United Nations Trust Territories

Wind of Change

Sub-Saharan Africa 1950.0401

United Nations Trust Territories

Africa after World War II, African independence (1 April 1950)

Historical Map of Sub-Saharan Africa

After World War II the League of Nations was replaced by the United Nations and the old League mandates became UN trust territories. In 1950 Somaliland also became a trust territory, administered by Italy - its pre-war colonial ruler - on behalf of the UN. Objecting to the UN's push for independence and self-determination in Africa, South Africa rejected UN trusteeship over South West Africa and adopted apartheid - a system of racial segregation under white domination.

Main Events

Indian Independence

Under the direction of Lord Louis Mountbatten of Burma, the last Viceroy of the British Indian Empire, British India is partitioned into the sovereign states of the Dominion of Pakistan and the Union of India. Indian National Congress leader Jawaharlal Nehru becomes Prime Minister of India, with Mountbatten agreeing to remain as Governor-General. The British Indian Army, the Indian Civil Service, the railways, and the central treasury are divided between India and Pakistan.

Apartheid

On 26 May 1948 Daniel Francois Malan led the Reunited National Party (HNP) to victory in the South African parliamentary elections, narrowly defeating incumbent Prime Minister Jan Smuts and his United Party (the HNP won 70 to the UP's 65 seats, despite gaining only 37.7% of the vote to 49.18%). When Malan assumed power a week later, he began pushing through apartheid legislation to politically, economically, and socially segregate what the HNP saw as South Africa's four distinct racial groups (Whites, Blacks, Coloureds, and Indians) under the domination of the White minority. The National Party would continue to run South Africa until 1994, retaining power by removing the Coloured vote and incorporating the pro-Nationalist Whites of South West Africa into the political process.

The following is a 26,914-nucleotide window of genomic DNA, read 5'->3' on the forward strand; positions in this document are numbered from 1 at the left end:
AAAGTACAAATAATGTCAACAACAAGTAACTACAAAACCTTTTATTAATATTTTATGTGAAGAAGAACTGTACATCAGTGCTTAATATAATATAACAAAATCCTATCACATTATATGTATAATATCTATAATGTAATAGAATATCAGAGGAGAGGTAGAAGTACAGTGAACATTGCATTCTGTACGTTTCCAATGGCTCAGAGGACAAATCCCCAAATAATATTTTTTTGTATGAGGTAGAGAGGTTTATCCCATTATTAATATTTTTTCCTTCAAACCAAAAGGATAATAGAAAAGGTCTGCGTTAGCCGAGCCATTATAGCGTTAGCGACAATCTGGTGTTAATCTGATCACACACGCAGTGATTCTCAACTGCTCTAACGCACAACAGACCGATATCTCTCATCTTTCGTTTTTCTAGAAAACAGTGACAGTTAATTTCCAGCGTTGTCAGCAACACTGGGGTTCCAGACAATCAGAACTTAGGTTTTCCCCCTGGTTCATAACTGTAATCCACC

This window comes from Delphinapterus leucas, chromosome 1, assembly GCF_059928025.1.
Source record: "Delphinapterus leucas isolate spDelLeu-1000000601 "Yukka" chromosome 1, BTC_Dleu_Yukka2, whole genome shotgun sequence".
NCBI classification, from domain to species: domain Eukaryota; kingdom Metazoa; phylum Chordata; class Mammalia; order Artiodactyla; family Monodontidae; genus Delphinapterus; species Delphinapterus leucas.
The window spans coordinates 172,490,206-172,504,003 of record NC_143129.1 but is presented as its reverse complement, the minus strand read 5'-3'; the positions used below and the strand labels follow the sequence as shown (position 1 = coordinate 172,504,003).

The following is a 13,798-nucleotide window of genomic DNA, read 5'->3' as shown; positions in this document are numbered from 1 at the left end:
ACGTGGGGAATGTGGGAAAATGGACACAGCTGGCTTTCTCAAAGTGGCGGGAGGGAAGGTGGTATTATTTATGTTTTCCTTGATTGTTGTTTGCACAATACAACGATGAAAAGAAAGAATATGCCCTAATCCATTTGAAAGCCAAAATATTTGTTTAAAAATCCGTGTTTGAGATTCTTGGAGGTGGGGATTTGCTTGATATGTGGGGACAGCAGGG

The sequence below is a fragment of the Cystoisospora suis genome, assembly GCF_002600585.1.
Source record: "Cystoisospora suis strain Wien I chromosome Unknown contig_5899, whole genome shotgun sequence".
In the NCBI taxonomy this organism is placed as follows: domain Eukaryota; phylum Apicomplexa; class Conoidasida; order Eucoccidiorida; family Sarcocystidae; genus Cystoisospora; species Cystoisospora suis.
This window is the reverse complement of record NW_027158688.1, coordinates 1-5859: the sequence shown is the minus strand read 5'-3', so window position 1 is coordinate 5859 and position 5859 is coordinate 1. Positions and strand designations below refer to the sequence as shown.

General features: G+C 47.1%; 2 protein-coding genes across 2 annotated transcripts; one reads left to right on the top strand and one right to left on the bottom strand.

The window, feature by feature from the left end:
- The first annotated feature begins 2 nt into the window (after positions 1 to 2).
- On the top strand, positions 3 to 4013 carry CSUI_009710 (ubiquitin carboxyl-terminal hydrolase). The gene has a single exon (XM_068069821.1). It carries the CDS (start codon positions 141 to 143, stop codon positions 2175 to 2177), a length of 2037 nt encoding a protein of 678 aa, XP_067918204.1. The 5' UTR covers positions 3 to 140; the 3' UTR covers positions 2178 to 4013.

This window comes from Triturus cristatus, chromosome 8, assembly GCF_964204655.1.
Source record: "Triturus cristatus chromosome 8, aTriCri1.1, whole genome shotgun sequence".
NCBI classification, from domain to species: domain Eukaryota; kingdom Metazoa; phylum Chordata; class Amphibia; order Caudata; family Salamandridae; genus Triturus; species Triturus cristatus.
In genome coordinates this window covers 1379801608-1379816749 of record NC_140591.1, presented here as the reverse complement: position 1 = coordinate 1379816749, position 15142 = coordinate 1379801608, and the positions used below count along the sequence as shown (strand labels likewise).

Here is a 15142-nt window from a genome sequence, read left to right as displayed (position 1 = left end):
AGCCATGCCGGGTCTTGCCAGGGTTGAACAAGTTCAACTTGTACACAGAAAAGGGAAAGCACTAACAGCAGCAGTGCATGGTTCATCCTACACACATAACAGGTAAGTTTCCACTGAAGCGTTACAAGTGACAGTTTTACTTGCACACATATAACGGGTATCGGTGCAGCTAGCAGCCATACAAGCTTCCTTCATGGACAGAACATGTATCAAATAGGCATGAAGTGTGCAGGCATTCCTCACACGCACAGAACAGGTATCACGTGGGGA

Restoration of the Ogaden

Following continued Ethiopian pleas and under pressure from the United States, the United Kingdom ended its military administration of the Ogaden and restored the territory to Ethiopia. However, the British remained in Haud and Reserved Areas - part of the Ethiopian Ogaden but under a separate British administration - until 1955.

Trust Territory of Somaliland

In November 1949 the United Nations agreed to make Italian Somalia - at the time under British military administration - a Trust Territory under Italian administration. The Italians replaced the British on 1 April 1950 and would administer the territory for ten years until its independence as Somalia.

About this map     Download map